Key Ingredient


Wednesday, January 15, 2003

Ingredient of the week

Chew into tapioca
strips and kanten

Desserts and sweet snacks in Asia tend to be on the lighter side and often include some kind of fun, jelly-like ingredient. Beads of pearl tapioca in bubble drinks are especially hot now, but other tapioca products and gelatins can be used for light and healthy sweets as well.

The basics: Clear and colorful tapioca sticks, called bot khoai in Vietnamese, are available dried. Tapioca is a starch derived from the root of the cassava plant, which is native to South America. Tapioca is made into many forms, such as powdered flour, granules and the popular pearls. Tapioca sticks are made into funky zigzag shapes and have a chewy texture, with virtually no flavor. They are most often used in sweet drinks of coconut milk, condensed milk, fruits or azuki and mung beans.

Kanten, or agar-agar, is another popular gelatin ingredient used in sweet Asian desserts. Kanten is a gelatin derived from refined seaweed. It is believed to have been invented by mistake in Japan around the 17th century. When freeze-dried seaweed was boiled down and cooled, a jelly-like substance was revealed.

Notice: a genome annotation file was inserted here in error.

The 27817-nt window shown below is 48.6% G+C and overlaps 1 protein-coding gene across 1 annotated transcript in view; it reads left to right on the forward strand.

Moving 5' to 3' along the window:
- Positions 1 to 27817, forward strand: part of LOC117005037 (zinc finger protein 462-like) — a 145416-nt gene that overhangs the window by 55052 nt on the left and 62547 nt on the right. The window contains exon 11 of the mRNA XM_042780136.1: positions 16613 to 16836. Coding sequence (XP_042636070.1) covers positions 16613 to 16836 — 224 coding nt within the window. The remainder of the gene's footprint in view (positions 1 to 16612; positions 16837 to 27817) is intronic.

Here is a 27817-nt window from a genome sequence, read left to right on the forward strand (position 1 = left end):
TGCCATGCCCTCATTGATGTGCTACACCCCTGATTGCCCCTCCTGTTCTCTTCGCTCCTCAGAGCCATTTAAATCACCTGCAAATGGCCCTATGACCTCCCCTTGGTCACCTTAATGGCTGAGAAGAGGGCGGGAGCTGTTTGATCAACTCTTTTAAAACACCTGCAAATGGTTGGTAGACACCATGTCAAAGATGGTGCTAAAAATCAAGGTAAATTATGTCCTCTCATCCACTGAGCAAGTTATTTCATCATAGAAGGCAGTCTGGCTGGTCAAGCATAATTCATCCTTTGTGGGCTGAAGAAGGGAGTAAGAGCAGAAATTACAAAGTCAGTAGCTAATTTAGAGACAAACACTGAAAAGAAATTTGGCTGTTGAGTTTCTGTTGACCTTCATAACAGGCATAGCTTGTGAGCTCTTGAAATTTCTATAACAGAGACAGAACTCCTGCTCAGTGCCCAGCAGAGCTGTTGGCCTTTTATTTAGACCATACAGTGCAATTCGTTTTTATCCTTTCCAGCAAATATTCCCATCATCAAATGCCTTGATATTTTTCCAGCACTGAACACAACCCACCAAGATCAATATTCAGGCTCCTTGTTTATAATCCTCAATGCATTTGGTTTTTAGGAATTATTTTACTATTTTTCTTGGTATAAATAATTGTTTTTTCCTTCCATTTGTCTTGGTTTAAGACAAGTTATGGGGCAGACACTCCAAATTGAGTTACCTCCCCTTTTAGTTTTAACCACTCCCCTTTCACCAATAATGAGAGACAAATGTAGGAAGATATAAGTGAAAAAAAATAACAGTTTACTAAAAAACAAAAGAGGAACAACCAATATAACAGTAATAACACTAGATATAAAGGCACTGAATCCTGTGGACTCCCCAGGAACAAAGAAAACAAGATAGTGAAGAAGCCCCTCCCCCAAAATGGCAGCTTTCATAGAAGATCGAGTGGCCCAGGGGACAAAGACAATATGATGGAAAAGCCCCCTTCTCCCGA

Kanten is an alternative to animal-based gelatins. It will set and will not melt, even at room temperature. It is generally sold in translucent sticks about 10 inches long, or as crinkly strands.

Storing: Both tapioca sticks and kanten will keep indefinitely in dried form. Once cooked, consume immediately or keep in the refrigerator for a couple of days.

Use: Both dried tapioca and kanten need to be boiled. Cooking time for both will be quicker if sticks are soaked in water 30 minutes or so before cooking. Tapioca takes 10 to 15 minutes of cooking time; make sure to stir to keep the strips from sticking. They can then be mixed with sweetened coconut milk, ice and fruits or beans.

Kanten will need 5 to 10 minutes cooking time and will dissolve in the liquid. Sugar and other ingredients can be added to the kanten liquid, then refrigerate. Almond float and mitsumame (a Japanese dessert of kanten and fruits) are two popular kanten treats.

Where to buy: Most Asian markets and some supermarkets carry tapioca sticks and kanten. Tapioca sticks are priced at around a dollar for a 7-ounce bag, while kanten runs $2.50 to $3.50 for two sticks.

Food Stuffs: Morsels

Eleanor Nakama-Mitsunaga is
a free-lance food writer. Contact her
online through

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